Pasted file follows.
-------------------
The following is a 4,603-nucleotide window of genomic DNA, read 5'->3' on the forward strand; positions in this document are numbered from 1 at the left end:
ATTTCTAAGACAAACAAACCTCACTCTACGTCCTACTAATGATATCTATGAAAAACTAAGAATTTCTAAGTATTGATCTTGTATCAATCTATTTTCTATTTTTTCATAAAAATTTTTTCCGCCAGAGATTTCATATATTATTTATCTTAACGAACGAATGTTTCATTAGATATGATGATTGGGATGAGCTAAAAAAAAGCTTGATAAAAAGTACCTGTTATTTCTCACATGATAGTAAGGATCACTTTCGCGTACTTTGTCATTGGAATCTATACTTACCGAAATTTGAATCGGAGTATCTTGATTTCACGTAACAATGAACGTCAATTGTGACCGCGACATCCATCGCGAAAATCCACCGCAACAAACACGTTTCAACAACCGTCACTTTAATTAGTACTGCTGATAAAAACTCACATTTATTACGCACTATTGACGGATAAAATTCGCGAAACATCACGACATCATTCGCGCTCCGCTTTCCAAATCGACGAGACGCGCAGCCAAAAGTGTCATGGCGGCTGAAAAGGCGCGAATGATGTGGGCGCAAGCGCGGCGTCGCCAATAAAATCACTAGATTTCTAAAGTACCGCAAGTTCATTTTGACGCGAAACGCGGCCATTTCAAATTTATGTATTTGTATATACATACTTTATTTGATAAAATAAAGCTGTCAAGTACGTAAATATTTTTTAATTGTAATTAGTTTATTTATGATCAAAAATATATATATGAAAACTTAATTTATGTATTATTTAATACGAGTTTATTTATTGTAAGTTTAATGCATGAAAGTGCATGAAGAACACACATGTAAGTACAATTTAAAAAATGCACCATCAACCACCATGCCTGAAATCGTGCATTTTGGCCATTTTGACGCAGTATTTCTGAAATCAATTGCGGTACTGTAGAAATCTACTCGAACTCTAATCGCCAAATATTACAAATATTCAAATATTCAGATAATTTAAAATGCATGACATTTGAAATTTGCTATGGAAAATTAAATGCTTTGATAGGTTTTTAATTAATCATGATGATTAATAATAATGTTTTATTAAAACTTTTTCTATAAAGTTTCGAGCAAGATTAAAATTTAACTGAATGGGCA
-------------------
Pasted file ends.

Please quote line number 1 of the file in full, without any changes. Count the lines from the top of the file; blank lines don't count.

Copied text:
The following is a 4,603-nucleotide window of genomic DNA, read 5'->3' on the forward strand; positions in this document are numbered from 1 at the left end: